A postcard for Albuquerque’s scenic side, Los Poblanos hotel is a fantasy farmstay set on 25 acres of lavender fields, cottonwood trees and gardens, just off the Rio Grande and below the Sandia Mountains. Designed by one of New Mexico’s most gifted architects, the 1930s-era lodges have pitched tin roofs, fireplaces and patios – perfect for gazing out over the purple-flecked ranchlands.
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A selection of organic lavender spa products made on the farm
11am, but flexible, subject to availability. Earliest check-in, 4pm, though guests arriving earlier are welcome to use the bikes, pool and gym.
Double rooms from £192.65 ($242), including tax at 7.438 per cent. Please note the hotel charges an additional service charge of 3% per room per night on check-out.
Rates don't usually include breakfast.
Pick up new skills at cooking classes or assorted weekly workshops, including aromatherapy lessons using the home-grown lavender, classes on raising barnyard animals, and gardening tips. The Farm Shop stocks an impressive selection of soaps, oils and salves, all made on the premises.
At the hotel
Gardens; gym; free WiFi throughout. Bikes are free to borrow. In rooms: flatscreen TV, Tivoli alarm clock, minibar, the farm’s own lavender bath products.;
Our favourite rooms
The rooms have beamed ceilings, authentic New Mexican art and wood-burning fireplaces for those cold desert nights. Greely 2 Suite has the prettiest tiled bathroom, an especially secluded private patio and views of the garden, designed by landscape architect Rose Greely.
The heated outdoor saltwater pool is surrounded by loungers, and gated to keep little ones safe.
Since things start quite early on a farm, the hotel thoughtfully provides earplugs, lest strutting peacock calls rouse light sleepers. Bring wellingtons if you want to explore – farmyard terrain makes short work of ruining heels.
Farm 4 Guestroom is a wheelchair-accessible room with a roll-in shower and courtyard patio. Smoking is only allowed by the willow tree near the pond.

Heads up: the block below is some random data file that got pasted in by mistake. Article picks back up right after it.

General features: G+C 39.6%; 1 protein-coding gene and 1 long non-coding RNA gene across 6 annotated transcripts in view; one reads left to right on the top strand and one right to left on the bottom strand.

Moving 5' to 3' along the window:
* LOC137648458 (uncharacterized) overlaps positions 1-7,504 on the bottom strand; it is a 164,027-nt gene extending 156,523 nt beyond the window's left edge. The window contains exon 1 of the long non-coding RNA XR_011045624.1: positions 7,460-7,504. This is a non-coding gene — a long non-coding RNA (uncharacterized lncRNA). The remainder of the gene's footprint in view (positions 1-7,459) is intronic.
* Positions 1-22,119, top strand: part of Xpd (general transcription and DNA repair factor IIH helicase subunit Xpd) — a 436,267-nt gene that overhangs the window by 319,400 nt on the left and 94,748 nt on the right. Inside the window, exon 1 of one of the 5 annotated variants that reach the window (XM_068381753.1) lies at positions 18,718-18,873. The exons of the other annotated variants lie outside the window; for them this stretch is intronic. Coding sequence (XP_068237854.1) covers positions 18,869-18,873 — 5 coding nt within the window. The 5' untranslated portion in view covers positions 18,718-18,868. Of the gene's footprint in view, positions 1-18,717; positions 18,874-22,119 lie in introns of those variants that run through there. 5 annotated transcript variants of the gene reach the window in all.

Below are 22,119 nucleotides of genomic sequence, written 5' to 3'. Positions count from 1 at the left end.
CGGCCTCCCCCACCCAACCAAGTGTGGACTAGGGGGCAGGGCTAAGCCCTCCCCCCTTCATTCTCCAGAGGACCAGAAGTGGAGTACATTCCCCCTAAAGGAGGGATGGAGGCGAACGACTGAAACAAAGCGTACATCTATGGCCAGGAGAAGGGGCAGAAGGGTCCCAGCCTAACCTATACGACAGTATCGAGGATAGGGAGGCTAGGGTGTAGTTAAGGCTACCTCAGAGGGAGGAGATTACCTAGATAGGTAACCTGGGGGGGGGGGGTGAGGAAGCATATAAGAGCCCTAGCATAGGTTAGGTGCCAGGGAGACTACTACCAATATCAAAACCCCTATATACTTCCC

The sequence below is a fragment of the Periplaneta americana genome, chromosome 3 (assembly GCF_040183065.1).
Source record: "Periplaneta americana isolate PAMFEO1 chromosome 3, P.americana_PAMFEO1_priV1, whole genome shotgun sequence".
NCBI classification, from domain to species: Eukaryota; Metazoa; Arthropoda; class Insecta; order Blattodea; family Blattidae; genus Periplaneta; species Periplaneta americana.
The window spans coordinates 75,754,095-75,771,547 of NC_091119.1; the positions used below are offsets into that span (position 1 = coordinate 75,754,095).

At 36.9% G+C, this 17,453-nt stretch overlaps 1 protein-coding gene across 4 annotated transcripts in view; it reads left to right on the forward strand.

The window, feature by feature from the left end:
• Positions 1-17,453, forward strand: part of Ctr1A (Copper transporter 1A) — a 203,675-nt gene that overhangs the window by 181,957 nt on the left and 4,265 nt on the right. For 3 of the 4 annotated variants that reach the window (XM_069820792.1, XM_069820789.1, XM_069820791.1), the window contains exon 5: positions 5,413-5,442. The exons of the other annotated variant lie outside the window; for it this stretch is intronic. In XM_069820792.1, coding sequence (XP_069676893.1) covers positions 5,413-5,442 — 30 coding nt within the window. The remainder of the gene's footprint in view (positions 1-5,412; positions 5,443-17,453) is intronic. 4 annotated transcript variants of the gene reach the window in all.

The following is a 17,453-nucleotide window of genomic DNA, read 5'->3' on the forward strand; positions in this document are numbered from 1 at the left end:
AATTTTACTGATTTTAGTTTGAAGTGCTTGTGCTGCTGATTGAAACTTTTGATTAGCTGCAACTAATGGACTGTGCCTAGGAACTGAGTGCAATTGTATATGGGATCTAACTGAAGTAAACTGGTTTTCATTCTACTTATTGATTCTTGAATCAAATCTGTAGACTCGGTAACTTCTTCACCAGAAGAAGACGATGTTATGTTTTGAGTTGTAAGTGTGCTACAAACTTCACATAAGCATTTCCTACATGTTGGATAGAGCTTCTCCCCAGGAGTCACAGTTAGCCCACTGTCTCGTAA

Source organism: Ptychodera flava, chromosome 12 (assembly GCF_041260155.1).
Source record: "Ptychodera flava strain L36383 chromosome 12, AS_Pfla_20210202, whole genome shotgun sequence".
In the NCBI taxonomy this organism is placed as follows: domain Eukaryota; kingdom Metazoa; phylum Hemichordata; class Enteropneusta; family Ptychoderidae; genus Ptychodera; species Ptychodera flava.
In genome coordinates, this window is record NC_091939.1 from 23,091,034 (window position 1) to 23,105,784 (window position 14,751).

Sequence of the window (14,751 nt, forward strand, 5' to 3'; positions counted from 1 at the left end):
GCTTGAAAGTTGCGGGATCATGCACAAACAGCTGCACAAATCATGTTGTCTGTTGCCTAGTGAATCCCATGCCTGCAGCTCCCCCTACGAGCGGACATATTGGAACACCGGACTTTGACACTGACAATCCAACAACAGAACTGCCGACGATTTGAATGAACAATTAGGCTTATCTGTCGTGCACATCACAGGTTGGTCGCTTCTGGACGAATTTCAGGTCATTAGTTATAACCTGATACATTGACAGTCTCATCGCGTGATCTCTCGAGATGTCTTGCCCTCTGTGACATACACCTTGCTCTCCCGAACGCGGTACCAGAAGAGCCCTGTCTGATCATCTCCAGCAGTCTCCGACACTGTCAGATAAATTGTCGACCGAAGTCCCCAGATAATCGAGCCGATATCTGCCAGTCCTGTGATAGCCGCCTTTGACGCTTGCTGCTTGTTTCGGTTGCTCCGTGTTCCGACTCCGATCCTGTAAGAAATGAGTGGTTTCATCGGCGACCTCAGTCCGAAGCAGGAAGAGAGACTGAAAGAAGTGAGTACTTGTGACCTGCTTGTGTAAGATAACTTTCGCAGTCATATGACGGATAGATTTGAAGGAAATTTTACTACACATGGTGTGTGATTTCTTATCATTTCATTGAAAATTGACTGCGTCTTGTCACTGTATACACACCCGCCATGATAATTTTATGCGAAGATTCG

All ages are welcome, and most will enjoy visiting the farm, feeding the alpacas and roaming the ranch. Children under 12 can stay for free; over-12s are charged $25 a night. The hotel offers free pack ’n’ plays, and many rooms have a sleeper sofa.
The hotel grows much of its food – and bath-product ingredients – at the organic farm on site. Cleaning products are all biodegradable and the staff compost.
Nab a seat on the patio to enjoy the lavender-scented air and occasional glimpses of the peacock perched in his tree.
Ladies should don their chunkiest turquoise and a sundress for alfresco dinner. Gentlemen are fine in plaid shirts. Nearly anything goes at breakfast, and many diners are dressed for outdoor adventures.
The restaurant looks and tastes the part of a New Mexican farmhouse. The ever-changing ‘field-to-fork’ menus feature dishes made with home-grown produce and ingredients sourced from local farms. Early risers should go for the spicy shakshuka with homemade pita bread or the chili-, cheese- and protein-packed breakfast burrito. If you prefer the sweet stuff, order a stacked plate of blue corn pancakes smothered in maple syrup. For dinner, start with the artisan cheese plate before moving on to mains of lavender-crusted chicken, sesame stuffed trout or seasonal roasted veggies. End on a high note with the farm’s specialty honey cake or a scoop of blueberry lavender ice cream.
There is no separate bar, but the restaurant's award-winning drinks list includes sustainably-produced wines, New Mexican tipples and local craft beers. The artisan cocktails are made with organic ingredients from local farms and lavender plucked from Los Poblanos’ fields, small-batch spirits and home-made bitters and simple syrups.
Breakfast is served from 7.30am to 10.30am (11.30am on weekends); dinner is available Wednesdays to Sundays from 5pm to 9pm, by reservation only. Bar Campo is open daily from 4pm to 9pm.